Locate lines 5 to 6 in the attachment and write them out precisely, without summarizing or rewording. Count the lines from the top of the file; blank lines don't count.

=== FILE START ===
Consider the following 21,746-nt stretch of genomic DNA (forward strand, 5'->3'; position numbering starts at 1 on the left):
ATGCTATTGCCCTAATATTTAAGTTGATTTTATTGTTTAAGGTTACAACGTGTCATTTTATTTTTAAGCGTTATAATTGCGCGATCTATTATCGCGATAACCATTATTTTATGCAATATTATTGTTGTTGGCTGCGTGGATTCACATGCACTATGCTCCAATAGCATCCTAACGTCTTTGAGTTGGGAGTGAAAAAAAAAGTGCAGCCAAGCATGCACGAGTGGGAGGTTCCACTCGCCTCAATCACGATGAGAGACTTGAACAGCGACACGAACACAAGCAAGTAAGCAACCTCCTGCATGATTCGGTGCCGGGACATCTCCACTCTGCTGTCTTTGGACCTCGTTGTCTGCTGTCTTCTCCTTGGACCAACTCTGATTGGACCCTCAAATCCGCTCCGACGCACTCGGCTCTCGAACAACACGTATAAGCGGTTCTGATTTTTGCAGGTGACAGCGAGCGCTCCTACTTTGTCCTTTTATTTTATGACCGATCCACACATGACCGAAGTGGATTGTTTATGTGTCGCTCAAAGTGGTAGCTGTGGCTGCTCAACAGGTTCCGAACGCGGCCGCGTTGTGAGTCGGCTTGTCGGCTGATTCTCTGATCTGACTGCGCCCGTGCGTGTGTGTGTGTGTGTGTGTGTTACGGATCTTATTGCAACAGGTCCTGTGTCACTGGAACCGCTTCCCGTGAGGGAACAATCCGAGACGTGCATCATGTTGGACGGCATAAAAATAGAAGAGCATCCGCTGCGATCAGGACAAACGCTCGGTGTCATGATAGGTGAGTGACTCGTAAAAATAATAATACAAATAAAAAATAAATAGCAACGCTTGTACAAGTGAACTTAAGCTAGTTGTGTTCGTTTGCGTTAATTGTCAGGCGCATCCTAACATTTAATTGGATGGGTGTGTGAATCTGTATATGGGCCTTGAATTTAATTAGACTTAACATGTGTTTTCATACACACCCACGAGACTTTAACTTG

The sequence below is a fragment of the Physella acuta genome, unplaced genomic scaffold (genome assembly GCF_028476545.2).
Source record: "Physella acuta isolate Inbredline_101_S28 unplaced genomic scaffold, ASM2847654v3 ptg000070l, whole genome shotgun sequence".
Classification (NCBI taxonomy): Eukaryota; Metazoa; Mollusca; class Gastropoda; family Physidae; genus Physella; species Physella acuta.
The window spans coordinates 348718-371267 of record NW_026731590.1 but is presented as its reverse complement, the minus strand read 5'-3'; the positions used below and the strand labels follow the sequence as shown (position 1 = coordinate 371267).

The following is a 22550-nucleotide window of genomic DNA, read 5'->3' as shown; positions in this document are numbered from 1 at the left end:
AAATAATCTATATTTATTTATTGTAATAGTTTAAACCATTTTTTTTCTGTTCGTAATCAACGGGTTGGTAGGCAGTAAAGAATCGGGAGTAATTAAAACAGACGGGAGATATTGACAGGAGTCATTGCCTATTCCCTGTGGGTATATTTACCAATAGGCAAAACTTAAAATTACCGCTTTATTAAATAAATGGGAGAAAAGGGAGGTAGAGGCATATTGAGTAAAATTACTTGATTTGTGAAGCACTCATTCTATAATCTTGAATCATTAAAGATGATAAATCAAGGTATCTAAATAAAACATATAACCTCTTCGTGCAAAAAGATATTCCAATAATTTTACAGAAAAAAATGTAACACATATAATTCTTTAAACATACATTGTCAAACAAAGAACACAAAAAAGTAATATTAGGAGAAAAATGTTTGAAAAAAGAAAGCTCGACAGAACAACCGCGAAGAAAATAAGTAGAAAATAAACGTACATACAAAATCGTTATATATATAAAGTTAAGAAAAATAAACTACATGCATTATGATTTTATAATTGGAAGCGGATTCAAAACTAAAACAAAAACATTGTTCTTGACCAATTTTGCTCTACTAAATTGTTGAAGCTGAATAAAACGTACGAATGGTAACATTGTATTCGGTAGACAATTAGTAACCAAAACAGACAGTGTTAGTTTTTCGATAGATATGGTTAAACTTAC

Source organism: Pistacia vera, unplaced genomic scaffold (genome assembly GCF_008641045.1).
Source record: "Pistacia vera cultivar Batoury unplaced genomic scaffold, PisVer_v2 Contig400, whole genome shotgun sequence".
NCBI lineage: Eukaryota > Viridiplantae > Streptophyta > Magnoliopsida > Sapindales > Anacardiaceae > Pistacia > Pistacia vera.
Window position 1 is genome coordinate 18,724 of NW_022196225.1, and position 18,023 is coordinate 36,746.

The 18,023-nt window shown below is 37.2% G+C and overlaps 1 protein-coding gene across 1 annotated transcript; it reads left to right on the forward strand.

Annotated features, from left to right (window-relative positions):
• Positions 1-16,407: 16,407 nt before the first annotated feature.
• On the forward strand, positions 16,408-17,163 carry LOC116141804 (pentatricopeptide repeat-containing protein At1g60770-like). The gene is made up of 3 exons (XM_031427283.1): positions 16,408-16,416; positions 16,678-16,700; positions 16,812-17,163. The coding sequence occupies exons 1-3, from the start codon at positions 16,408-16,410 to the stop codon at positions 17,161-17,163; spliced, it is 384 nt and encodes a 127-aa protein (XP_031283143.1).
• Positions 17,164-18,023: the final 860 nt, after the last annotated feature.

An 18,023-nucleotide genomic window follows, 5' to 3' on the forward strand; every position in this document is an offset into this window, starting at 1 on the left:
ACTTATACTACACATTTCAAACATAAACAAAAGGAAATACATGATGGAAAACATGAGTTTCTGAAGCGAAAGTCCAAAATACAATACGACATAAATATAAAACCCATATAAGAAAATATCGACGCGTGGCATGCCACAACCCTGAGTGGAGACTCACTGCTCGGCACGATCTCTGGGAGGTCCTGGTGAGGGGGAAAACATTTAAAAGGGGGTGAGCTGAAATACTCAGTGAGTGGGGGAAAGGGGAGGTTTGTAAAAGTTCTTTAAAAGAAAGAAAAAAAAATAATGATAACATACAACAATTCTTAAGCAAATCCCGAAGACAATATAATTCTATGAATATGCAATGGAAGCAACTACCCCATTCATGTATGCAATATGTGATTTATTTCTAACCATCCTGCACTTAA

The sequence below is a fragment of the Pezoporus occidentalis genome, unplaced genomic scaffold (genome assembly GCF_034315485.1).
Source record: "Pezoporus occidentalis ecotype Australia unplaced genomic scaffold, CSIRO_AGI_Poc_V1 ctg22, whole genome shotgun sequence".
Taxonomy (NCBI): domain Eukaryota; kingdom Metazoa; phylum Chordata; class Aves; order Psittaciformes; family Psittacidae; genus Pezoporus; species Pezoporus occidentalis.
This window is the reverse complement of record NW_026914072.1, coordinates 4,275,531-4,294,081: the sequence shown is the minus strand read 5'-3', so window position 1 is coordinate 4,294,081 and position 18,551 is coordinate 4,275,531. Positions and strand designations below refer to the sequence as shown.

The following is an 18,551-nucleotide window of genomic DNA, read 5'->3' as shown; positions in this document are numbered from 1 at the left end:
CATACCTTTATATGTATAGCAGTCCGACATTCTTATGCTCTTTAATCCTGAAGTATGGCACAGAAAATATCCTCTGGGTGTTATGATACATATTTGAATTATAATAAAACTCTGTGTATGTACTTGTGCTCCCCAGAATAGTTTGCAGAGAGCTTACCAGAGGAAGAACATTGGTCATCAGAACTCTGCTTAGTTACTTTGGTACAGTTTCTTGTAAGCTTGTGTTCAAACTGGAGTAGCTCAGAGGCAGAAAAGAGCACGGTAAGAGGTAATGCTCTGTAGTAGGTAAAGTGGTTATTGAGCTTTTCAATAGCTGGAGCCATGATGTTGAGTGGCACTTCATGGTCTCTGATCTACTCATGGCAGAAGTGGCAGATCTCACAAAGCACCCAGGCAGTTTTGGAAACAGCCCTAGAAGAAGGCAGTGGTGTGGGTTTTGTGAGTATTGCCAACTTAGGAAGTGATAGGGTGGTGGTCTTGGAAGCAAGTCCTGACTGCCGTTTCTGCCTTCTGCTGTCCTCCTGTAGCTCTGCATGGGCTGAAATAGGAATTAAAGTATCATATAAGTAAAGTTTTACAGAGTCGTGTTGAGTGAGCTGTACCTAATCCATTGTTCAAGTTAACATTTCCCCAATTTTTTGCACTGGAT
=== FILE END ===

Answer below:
Classification (NCBI taxonomy): Eukaryota; Metazoa; Mollusca; class Gastropoda; family Physidae; genus Physella; species Physella acuta.
The window spans coordinates 348718-371267 of record NW_026731590.1 but is presented as its reverse complement, the minus strand read 5'-3'; the positions used below and the strand labels follow the sequence as shown (position 1 = coordinate 371267).